Fighting Parkinson’s, and winning, winning…and winning!

This is Parkinson’s Awareness Month. In my previous post, Fighting Parkinson’s, and Parkinson’s Awareness Month, I asked you to share our message of hope. Thank you very much! The number of shares on Facebook and other social media, plus the sharing of our message through emails and word of mouth have amounted to record numbers of people coming to this website every day since the post. I am grateful to all of you for being the beacons of hope for yourselves and others. In your recoveries, you are winning, winning…and winning!

As you know, I periodically ask all of you to let go of your over-thinking, self-judging, self-criticizing, adrenaline-driven minds in favor of your heart-feeling, compassion-feeling, joyful-feeling, dopamine-producing hearts. When I read the comments you have been writing on the blog and the emails I receive, I know one thing for certain: you absolutely are winning, winning…and winning!!!

As you continue to move forward, please do not be afraid of being vulnerable. As Socrates tells Dan in The Peaceful Warrior, “A warrior is not about perfection or victory or invulnerability. He’s about absolute vulnerability.” Part of winning your fight against Parkinson’s is being a warrior who is vulnerable, admitting that you are not perfect, and knowing that your best is good enough.

Vulnerable: Open to censure or criticism.

Let’s take a look at the journey to recovery from Parkinson’s. It begins by announcing, “I have the power to heal myself. I am going to cure myself from a disease the experts say is incurable.” This alone opens you up to censure and criticism from non-believers.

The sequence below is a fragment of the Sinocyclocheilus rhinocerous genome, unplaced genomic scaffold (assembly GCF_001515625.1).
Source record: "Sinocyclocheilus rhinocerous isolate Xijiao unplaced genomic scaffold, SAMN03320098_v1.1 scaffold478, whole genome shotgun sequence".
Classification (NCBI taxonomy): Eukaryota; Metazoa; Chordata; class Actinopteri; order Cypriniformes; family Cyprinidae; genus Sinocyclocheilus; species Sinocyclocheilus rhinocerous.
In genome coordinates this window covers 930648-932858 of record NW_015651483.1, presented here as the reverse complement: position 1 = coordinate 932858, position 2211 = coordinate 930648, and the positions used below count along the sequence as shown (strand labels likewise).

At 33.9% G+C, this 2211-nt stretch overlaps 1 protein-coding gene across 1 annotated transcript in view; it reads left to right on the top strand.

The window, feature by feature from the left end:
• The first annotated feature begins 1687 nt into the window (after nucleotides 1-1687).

In the middle of the journey, you feel better on the inside, but you are not looking so great on the outside. In the middle, you announce, “I have the power to heal myself. I am going to cure myself from a disease the experts say is incurable. I have faith in my recovery and I understand that there are times when I am going to feel worse and look worse before I get better.” This alone opens you up to censure and criticism from non-believers.

In the end, you announce, “I am cured.” This alone opens you up to censure and criticism from non-believers.

This is why your faith in your recovery has to be more powerful than other people’s opinions about what you should be doing about your Parkinson’s. This is why you have to stop caring what the other people think about you and what you are doing.

It was my final issue from which I needed to let go, from which I needed to surrender, from which I needed to extricate from the very being I thought was Howard Shifke — and just when I let go, totally and completely, surrendering caring what anybody was going to think about me or my having cured myself, I had a shift…and my dopamine flowed, and as it cascaded down my body and through my body, I was transformed from imbalance to balance, from illness to health, from thinking to feeling, from Parkinson’s to cured from Parkinson’s.